By SHANNON VENEGAS
Mount Mary students do not need to be business majors to get a taste of the information they need to run their own business. BUS 395 Intro to Entrepreneurship, a new class in the spring, is geared toward non-business students who are aspiring entrepreneurs.
BUS 395 is a part of the new entrepreneurship minor. According to Mary Fletcher, chair of the business administration division, BUS 395 will educate students about what they need to start their own businesses.
“No matter what field you go into, you’re going to find yourself dealing with the business side of that field,” Fletcher said. “Having some business knowledge will make you much more equipped to deal with those issues, whether it’s your own business or somebody else’s.”
The minor was launched last year to cater to students who needed a business background but who had a difficult time fitting college algebra, which is a requirement for other business minors, into their class requirements.
“At the same time, we became aware that a lot of students in other majors, particularly the arts, but also dietetics and occupational therapy, will end up starting their own businesses at some point and could use some business knowledge to help them get off the ground,” Fletcher said.
The entrepreneurship minor, which is not as quantitatively focused as the traditional business minor, includes a package of classes including Intro to Entrepreneurship. Students take a variety of other business classes and complete the minor with a project.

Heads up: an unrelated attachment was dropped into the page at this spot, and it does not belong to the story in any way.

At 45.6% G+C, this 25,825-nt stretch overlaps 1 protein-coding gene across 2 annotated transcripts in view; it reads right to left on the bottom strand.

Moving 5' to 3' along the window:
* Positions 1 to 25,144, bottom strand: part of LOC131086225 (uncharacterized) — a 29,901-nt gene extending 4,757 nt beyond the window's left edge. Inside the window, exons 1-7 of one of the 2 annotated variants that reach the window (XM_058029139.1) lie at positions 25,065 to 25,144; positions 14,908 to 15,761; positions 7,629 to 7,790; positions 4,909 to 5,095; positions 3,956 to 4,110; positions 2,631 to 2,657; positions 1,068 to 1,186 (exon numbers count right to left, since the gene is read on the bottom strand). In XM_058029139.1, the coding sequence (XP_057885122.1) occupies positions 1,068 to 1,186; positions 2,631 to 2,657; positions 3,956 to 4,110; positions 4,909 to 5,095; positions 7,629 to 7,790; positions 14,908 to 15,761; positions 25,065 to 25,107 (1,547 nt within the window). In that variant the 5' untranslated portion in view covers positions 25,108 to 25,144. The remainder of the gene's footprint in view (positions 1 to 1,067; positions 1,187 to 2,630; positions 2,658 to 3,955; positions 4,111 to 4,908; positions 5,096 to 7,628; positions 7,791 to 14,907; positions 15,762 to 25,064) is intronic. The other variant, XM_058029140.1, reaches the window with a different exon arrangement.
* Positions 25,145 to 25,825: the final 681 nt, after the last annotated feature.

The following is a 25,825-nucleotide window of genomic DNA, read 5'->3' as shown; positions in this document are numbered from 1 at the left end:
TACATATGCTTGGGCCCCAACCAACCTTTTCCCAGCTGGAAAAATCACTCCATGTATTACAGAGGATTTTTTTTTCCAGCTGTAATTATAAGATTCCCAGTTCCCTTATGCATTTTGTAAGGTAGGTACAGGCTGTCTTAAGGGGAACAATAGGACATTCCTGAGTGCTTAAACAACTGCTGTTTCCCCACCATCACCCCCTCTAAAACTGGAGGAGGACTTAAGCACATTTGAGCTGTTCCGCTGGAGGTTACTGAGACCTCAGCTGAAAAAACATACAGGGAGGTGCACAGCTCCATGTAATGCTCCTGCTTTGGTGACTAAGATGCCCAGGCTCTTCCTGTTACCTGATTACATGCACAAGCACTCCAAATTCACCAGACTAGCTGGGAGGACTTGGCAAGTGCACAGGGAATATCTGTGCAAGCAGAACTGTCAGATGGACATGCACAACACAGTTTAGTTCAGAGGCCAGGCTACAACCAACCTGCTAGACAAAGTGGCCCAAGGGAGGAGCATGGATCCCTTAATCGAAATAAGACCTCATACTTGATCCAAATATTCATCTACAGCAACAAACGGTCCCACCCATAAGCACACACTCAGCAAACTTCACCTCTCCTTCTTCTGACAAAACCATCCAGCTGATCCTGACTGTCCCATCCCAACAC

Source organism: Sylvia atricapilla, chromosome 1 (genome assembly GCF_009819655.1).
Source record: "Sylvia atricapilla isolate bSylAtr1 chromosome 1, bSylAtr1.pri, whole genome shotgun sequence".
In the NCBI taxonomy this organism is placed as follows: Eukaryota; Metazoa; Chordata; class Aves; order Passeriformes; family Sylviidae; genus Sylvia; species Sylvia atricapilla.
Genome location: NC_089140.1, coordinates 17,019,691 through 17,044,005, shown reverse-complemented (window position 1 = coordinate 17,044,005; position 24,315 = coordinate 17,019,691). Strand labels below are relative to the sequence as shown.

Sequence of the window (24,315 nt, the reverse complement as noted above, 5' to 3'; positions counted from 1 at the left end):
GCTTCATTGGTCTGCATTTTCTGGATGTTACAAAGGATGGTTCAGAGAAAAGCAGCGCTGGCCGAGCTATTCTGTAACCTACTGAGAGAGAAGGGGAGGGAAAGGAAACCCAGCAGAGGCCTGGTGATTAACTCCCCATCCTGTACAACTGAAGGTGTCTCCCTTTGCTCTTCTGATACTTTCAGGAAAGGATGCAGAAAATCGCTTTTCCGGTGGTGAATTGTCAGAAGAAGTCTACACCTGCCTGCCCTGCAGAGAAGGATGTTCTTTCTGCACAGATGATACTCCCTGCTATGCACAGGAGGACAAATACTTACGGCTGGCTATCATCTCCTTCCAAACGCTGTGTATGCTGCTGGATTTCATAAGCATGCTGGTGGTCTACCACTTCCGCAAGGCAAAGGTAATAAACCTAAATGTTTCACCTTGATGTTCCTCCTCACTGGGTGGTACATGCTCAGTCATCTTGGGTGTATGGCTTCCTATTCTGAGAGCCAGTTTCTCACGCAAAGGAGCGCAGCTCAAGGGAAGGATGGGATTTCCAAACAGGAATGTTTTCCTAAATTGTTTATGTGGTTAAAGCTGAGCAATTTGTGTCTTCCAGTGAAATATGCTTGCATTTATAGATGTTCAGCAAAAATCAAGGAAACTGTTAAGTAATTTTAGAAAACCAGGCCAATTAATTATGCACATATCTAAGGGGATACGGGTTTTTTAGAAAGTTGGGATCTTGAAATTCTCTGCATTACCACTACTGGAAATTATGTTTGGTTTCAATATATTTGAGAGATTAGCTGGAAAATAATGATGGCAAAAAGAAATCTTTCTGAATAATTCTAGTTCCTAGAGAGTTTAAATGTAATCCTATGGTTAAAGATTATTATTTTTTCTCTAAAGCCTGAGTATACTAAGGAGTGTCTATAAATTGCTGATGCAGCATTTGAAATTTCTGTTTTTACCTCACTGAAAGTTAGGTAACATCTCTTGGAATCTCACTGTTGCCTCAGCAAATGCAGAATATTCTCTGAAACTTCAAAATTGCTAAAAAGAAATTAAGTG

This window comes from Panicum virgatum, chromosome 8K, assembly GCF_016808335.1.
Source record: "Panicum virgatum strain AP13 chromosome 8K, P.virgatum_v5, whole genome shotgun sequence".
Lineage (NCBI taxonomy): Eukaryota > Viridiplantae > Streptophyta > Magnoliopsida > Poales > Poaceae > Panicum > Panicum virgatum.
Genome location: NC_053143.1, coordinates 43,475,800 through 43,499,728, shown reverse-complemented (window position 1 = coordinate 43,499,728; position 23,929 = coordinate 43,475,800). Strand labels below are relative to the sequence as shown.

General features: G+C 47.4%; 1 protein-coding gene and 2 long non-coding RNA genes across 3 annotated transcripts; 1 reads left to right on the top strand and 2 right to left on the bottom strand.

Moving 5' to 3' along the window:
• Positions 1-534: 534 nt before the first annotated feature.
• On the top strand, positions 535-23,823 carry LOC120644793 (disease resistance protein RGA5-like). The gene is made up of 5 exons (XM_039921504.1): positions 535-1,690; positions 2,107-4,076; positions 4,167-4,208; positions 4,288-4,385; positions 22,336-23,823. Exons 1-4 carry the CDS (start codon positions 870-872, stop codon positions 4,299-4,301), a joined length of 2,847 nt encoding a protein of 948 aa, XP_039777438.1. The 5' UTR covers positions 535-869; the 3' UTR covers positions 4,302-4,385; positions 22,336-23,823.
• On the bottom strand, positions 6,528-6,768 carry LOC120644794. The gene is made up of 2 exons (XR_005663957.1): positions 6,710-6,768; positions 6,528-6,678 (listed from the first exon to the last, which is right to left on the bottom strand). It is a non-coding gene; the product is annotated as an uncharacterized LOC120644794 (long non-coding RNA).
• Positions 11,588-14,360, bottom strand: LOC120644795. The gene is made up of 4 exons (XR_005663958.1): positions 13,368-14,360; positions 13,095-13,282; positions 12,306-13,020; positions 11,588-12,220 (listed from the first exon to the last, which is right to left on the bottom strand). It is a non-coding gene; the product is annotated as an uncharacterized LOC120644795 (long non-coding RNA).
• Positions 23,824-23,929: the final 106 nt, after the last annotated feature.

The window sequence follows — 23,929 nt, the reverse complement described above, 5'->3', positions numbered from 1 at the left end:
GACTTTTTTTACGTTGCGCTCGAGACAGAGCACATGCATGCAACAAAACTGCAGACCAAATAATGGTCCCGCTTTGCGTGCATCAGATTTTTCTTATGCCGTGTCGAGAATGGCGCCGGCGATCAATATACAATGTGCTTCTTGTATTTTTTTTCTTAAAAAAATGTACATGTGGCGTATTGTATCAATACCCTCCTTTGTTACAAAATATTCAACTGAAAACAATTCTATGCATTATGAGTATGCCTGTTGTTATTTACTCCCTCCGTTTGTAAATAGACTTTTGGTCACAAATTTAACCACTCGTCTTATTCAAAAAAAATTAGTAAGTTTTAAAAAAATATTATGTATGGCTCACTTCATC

One of the required classes is Accounting and Finance for Professionals, designed to teach students about the banking system and accountants, and how to work with these professionals.
Todd Sobotka, a member of BizStart Milwaukee, an organization that encourages business growth in Milwaukee, will teach the Intro to Entrepreneurship class in the spring. Students do not need to be a part of the minor to participate in the class, but the faculty hopes it will encourage students to investigate the addition of this valuable minor.
“The class itself would be a great combination with almost any other student in the entire college,” Fletcher said.